In mythology, Greece was a land of heroes, sea monsters and the gods involved. Although the myths could never have been realized, many of them are based on real locations that you can still visit today. Read on to find out which mythological destinations you should find in your list of Greek buckets.
Mount Ida: The cave where Zeus lived his childhood
If you are a lover of history or a lover of ancient Greek culture, then Crete is one of the best islands to visit. Apart from a host of other important sites, Crete also hosts Mount Ida and the cave where Zeus is said to have passed his childhood.
Legend has it that Titan Cronos ate his children to prevent them from overthrowing him. When Rea gave birth to Zeus, he hid him in a cave in the Idea Cave on the island of Crete so that Saturn would not find him. Some versions of the myth show that Zeus had just spent his childhood in the cave, while others claim he was born there.
Either way, the site was a place of pilgrimage for the ancient Greeks. You can still visit the Idea Cave today, though many people cross Mount Ida just to enjoy the trek.
RELATED: 10 Great Things to Do in Greece
Delos: The Birthplace of the Twin Gods, Artemis and Apollo
The island of Delos is another island that all fans of Greek mythology must visit. Apart from the existence of large coastal areas such as Kapari beach, the island is also believed by the ancient Greeks to be the birthplace of the twin gods Artemis and Apollo, hunting and the sun, respectively.
The gods were born by the lover of Zeus Leto, who fled to Delos to escape the wrath of his wife Zeus Time. He then gave birth to the twin gods there. As a result, temples and monuments were erected to the gods of the island. Those who wanted to worship them came to the island to visit the temples.
Delos includes a famous archaeological site as well as an archaeological museum. Other ruins facing the island include markets, an amphitheater, statues and mosaic houses.
RELATED: 10 most romantic places to visit in Greece
Temple of Poseidon: Where the God of the Sea was worshiped
Athens is a prime destination for any traveler interested in ancient Greek mythology. Except for the Parthenon, which was once dedicated to the goddess Athena, the remains of the temple of Poseidon should be on the list of Athenian buckets.
The temple is located south of the city on the rocks of Cape Sounion and overlooks the sea. According to mythology, it was the god of the Poseidon Sea who made Odysseus’ journey back to Ithaca so difficult. A brother to both Jupiter and Hades also had a leading role in many other Greek myths.
Apart from being a god of the sea, Neptune was also the god of earthquakes and so many temples and monuments for him were built inland rather than overlooking the ocean. The temple on Cape Sounion was built between 444 and 440 BC.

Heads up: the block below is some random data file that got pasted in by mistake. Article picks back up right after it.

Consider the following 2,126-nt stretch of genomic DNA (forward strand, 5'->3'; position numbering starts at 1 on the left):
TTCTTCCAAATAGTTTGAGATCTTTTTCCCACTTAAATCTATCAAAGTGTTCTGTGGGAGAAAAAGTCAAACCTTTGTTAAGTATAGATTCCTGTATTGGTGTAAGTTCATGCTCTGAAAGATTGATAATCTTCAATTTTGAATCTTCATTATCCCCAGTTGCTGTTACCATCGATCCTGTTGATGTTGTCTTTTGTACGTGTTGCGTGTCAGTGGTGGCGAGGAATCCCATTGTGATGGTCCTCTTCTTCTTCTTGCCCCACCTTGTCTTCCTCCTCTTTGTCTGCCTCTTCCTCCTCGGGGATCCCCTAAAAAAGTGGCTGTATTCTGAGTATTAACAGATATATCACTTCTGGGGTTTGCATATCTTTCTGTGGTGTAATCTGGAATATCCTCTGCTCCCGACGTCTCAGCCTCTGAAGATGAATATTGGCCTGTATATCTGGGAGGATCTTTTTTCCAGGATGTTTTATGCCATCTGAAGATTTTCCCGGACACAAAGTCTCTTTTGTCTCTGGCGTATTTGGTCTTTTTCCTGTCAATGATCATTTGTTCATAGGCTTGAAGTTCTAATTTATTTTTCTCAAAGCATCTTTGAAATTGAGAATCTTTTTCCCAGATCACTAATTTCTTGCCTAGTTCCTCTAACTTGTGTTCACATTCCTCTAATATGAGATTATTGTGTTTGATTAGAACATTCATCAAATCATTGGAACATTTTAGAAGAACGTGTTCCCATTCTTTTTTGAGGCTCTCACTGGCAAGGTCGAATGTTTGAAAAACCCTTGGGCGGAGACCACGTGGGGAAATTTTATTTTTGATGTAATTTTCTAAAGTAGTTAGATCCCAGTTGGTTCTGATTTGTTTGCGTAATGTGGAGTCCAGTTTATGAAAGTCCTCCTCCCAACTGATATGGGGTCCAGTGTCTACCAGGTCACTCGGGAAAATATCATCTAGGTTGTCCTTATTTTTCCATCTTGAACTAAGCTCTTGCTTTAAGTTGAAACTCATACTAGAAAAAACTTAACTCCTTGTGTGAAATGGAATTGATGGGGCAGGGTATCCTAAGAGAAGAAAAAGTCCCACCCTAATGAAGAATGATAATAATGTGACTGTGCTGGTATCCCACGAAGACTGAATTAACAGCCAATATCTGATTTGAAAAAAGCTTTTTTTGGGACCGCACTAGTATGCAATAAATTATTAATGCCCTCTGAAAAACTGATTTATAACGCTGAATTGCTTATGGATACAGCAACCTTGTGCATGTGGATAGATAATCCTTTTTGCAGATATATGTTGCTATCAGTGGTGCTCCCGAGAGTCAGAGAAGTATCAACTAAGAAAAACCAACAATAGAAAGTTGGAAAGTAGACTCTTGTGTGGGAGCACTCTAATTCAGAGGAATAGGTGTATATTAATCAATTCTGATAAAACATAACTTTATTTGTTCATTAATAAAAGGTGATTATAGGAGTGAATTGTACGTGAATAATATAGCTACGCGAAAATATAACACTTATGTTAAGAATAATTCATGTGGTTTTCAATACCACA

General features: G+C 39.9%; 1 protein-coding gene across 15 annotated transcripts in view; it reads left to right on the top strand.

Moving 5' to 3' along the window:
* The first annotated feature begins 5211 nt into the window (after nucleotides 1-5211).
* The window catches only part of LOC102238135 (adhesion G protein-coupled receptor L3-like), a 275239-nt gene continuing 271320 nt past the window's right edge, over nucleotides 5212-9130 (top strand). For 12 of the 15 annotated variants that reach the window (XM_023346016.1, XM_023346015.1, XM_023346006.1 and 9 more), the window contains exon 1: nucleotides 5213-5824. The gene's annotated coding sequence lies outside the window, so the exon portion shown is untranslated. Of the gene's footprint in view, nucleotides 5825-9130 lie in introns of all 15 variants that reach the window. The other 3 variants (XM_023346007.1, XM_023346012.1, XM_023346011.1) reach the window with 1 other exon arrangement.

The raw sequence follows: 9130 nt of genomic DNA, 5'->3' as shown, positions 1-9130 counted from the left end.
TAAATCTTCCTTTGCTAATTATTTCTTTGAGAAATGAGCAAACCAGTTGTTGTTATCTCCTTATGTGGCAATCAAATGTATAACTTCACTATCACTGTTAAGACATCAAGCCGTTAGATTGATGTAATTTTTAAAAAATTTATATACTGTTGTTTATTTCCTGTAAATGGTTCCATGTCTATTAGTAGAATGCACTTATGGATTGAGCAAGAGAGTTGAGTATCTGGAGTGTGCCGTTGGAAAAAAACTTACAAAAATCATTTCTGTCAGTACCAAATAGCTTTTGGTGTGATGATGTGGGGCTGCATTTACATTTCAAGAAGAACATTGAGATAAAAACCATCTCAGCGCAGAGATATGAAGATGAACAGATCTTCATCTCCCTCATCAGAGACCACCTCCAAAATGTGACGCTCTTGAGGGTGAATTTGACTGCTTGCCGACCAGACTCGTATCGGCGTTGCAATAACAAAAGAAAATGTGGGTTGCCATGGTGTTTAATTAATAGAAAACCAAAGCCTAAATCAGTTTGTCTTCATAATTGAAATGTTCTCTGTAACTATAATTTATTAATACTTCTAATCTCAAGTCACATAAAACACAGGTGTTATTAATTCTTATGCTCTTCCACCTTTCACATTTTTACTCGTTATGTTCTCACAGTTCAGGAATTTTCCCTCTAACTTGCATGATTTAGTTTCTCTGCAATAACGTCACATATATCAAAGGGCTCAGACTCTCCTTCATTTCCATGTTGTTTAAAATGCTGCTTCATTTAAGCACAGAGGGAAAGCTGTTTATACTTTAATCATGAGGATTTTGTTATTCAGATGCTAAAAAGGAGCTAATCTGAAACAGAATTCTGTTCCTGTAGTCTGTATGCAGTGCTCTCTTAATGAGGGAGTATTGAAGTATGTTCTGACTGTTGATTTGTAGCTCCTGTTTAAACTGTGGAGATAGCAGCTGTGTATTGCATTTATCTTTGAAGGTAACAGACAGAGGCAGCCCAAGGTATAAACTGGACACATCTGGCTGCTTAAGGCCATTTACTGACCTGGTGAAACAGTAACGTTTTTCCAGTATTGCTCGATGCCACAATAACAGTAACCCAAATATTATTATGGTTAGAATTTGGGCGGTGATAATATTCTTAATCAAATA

RELATED: Top 10 Delicity To Sample In Greece
Olympus: The House of the Gods
Undoubtedly the most important of all parts of Greek mythology is Olympus, home to the 12 gods and gods. The ancient Greeks believed that Zeus, Hera, and the other 10 great deities lived on the top of this mountain. It is said that the gods used this prime position to watch people and devise ways to get on with their lives.
Today, travelers climb to the top to enjoy the stunning views of the surrounding city (though there have been no sightseeing to date!). Olympus is also the highest mountain in the country, located on the borders of Thessaly and Macedonia. The first record of people reaching the top of the mountain dates back to 1913.
Archaeological finds found near the mountain indicate that Alexander the Great and his army came to Olympus to pay tribute to the gods before turning to battle.
Ithaca: The home of Odysseus of Homer
Anyone who knows the Odyssey will be familiar with the island of Ithaca. In Homer’s epic story, this is the house where the hero Odysseus fled to fight with Agamemnon’s forces in the Trojan war. After the war, which lasted 10 years, Odysseus left for his home, but was thrown out and took another 10 years to reach his island. When he arrived there, he found several sailors trying to capture Penelope’s wife.
Located to the west of mainland Greece, Ithaca has many places of interest. The Cave of the Nymphs is a popular attraction, as Odysseus is supposed to have hidden the gifts given to him by the Phoenicians. The island also houses an ancient acropolis, a medieval settlement and an archaeological museum containing exhibits and artifacts that can be traced back to Homer’s era
NEXT: Athens, Greece: Main Weekend Route
One Beach in Mexico puts all other beaches to shame
About the Author
Vanessa is a 25-year-old freelance writer based in Adelaide, Australia. He loves Johnny Cash and thinks ‘realistic’ is a bad word.
More on Vanessa Elle